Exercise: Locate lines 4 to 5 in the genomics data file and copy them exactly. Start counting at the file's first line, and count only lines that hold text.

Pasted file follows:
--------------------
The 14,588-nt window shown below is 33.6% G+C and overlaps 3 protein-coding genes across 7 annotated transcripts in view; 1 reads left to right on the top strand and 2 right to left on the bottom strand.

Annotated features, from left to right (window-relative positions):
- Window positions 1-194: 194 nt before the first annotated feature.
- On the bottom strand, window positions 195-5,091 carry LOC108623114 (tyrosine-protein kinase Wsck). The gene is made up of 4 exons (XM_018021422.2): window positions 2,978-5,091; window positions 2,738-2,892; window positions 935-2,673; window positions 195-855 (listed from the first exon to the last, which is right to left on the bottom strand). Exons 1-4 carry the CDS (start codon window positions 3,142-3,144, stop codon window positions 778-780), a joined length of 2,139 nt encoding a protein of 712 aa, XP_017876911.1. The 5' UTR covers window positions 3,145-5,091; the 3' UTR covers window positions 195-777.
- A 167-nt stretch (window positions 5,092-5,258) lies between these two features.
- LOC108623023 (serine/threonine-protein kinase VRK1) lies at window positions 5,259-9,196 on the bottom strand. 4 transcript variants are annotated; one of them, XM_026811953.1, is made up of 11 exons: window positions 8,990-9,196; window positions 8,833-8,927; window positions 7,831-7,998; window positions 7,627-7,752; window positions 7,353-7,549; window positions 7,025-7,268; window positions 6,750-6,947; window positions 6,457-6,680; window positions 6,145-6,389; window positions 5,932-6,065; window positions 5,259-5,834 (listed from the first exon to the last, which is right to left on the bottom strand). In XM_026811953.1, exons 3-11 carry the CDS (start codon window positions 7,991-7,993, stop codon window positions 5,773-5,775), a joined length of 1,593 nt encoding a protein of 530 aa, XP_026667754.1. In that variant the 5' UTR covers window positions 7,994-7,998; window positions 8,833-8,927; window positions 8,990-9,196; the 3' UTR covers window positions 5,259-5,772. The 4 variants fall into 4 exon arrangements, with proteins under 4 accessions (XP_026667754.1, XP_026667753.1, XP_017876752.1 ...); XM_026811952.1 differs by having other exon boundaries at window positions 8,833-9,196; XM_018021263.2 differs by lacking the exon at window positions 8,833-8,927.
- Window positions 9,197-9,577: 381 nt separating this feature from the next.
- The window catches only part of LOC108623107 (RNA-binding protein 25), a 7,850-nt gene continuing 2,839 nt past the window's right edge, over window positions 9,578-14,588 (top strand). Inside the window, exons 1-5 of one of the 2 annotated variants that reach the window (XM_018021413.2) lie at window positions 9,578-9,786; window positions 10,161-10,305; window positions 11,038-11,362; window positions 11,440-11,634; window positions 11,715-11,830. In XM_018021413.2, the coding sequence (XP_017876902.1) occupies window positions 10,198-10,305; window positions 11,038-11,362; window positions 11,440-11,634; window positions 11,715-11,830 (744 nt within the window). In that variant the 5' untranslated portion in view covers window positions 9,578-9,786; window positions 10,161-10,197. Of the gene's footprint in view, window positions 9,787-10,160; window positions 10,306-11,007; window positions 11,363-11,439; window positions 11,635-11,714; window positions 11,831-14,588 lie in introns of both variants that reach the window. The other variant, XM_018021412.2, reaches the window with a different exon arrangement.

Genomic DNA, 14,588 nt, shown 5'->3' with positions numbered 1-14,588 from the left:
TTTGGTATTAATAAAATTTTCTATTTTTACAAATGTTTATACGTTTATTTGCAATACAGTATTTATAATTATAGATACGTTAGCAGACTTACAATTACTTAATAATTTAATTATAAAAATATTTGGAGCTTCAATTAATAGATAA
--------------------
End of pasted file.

- On the bottom strand, window positions 195-5,091 carry LOC108623114 (tyrosine-protein kinase Wsck). The gene is made up of 4 exons (XM_018021422.2): window positions 2,978-5,091; window positions 2,738-2,892; window positions 935-2,673; window positions 195-855 (listed from the first exon to the last, which is right to left on the bottom strand). Exons 1-4 carry the CDS (start codon window positions 3,142-3,144, stop codon window positions 778-780), a joined length of 2,139 nt encoding a protein of 712 aa, XP_017876911.1. The 5' UTR covers window positions 3,145-5,091; the 3' UTR covers window positions 195-777.
- A 167-nt stretch (window positions 5,092-5,258) lies between these two features.